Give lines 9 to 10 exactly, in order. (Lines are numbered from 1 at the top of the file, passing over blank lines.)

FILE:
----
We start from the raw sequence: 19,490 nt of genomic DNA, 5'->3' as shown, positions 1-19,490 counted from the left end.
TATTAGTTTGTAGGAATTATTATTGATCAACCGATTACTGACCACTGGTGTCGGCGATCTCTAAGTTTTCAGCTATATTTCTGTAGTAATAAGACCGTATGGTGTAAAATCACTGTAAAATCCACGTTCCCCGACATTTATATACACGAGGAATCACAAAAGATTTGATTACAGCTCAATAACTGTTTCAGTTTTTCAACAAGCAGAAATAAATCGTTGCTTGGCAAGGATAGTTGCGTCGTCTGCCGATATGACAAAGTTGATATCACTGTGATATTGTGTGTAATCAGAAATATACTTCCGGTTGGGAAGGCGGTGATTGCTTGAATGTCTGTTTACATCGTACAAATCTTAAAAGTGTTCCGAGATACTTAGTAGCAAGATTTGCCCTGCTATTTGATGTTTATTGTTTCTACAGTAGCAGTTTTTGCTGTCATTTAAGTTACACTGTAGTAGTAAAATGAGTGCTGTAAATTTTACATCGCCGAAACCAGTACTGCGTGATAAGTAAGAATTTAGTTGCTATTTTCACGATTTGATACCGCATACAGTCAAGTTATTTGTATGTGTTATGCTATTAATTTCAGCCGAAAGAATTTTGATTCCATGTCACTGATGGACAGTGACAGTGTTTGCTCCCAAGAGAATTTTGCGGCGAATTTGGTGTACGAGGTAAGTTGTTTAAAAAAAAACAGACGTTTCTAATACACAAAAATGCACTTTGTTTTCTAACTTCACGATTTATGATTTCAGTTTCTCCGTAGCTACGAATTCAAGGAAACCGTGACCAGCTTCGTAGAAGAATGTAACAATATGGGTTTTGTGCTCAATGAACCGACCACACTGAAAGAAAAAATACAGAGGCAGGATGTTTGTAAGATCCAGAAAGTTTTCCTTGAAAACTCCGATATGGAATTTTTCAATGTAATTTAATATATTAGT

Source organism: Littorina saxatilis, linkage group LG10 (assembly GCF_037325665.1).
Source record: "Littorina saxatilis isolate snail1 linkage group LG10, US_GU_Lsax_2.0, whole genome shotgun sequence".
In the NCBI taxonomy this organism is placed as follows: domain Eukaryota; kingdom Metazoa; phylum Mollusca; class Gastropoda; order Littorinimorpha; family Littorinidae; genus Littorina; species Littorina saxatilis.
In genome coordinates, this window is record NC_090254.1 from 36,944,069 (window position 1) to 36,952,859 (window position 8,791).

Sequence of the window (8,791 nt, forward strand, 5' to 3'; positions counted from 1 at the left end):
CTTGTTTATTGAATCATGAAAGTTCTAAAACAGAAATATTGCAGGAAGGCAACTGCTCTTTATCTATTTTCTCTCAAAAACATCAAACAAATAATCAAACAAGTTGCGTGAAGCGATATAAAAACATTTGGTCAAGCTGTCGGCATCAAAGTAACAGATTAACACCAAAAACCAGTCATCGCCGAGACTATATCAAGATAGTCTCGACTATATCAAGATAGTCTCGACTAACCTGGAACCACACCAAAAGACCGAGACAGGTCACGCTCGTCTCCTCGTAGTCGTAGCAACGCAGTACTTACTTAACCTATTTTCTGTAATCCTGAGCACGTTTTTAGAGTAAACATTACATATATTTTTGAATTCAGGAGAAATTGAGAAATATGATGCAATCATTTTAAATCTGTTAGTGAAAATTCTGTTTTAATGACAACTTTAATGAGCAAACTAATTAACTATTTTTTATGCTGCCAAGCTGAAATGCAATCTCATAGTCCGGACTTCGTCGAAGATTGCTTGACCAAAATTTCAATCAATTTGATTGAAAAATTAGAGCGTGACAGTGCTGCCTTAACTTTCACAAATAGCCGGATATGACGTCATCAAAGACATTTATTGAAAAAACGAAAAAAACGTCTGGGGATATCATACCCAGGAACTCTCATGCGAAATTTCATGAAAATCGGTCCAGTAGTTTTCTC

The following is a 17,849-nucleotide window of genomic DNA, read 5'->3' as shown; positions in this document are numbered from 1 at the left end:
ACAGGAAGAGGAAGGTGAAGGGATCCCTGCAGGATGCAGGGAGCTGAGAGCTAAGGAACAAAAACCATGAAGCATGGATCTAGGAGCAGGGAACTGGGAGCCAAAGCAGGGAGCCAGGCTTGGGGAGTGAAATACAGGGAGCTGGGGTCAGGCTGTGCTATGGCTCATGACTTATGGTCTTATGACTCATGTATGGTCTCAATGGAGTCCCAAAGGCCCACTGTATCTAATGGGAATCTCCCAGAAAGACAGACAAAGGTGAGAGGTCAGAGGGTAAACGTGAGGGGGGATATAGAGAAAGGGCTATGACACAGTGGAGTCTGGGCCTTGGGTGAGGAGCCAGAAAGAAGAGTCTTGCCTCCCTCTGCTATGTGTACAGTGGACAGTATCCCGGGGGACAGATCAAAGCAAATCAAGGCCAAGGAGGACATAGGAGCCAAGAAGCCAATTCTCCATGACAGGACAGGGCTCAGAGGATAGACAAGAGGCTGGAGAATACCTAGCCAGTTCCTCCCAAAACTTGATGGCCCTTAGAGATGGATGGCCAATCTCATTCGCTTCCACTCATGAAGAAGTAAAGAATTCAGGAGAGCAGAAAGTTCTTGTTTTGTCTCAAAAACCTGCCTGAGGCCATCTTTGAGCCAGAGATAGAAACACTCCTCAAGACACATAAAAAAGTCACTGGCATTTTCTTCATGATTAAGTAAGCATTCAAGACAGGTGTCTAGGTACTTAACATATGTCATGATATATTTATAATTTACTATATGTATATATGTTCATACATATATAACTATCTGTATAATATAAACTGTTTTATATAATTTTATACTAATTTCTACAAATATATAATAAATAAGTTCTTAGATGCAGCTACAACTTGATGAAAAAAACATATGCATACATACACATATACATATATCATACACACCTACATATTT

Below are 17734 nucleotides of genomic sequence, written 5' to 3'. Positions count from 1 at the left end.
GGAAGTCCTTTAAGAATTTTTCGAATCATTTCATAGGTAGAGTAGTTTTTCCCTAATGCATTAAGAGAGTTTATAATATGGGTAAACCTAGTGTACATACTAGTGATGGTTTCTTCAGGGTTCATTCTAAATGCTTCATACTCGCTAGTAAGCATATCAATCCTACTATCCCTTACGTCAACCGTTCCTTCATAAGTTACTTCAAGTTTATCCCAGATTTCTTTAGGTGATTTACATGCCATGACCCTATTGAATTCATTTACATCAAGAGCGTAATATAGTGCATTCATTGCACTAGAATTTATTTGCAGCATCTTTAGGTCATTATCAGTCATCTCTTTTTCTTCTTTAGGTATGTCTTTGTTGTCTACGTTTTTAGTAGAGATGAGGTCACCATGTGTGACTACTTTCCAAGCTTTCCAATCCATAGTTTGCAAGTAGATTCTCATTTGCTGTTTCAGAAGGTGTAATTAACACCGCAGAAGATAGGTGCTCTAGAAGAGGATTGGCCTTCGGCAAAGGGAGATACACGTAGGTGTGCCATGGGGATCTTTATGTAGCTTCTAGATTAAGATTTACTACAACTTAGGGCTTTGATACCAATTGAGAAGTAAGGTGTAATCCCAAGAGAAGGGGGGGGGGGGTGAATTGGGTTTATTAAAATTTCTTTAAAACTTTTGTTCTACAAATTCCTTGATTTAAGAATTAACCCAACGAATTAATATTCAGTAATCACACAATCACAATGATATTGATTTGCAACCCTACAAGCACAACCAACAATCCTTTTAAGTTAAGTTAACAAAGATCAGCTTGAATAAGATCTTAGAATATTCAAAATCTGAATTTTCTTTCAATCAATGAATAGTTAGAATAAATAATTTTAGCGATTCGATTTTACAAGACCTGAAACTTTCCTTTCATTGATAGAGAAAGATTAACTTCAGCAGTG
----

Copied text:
The following is a 17,849-nucleotide window of genomic DNA, read 5'->3' as shown; positions in this document are numbered from 1 at the left end:
ACAGGAAGAGGAAGGTGAAGGGATCCCTGCAGGATGCAGGGAGCTGAGAGCTAAGGAACAAAAACCATGAAGCATGGATCTAGGAGCAGGGAACTGGGAGCCAAAGCAGGGAGCCAGGCTTGGGGAGTGAAATACAGGGAGCTGGGGTCAGGCTGTGCTATGGCTCATGACTTATGGTCTTATGACTCATGTATGGTCTCAATGGAGTCCCAAAGGCCCACTGTATCTAATGGGAATCTCCCAGAAAGACAGACAAAGGTGAGAGGTCAGAGGGTAAACGTGAGGGGGGATATAGAGAAAGGGCTATGACACAGTGGAGTCTGGGCCTTGGGTGAGGAGCCAGAAAGAAGAGTCTTGCCTCCCTCTGCTATGTGTACAGTGGACAGTATCCCGGGGGACAGATCAAAGCAAATCAAGGCCAAGGAGGACATAGGAGCCAAGAAGCCAATTCTCCATGACAGGACAGGGCTCAGAGGATAGACAAGAGGCTGGAGAATACCTAGCCAGTTCCTCCCAAAACTTGATGGCCCTTAGAGATGGATGGCCAATCTCATTCGCTTCCACTCATGAAGAAGTAAAGAATTCAGGAGAGCAGAAAGTTCTTGTTTTGTCTCAAAAACCTGCCTGAGGCCATCTTTGAGCCAGAGATAGAAACACTCCTCAAGACACATAAAAAAGTCACTGGCATTTTCTTCATGATTAAGTAAGCATTCAAGACAGGTGTCTAGGTACTTAACATATGTCATGATATATTTATAATTTACTATATGTATATATGTTCATACATATATAACTATCTGTATAATATAAACTGTTTTATATAATTTTATACTAATTTCTACAAATATATAATAAATAAGTTCTTAGATGCAGCTACAACTTGATGAAAAAAACATATGCATACATACACATATACATATATCATACACACCTACATATTT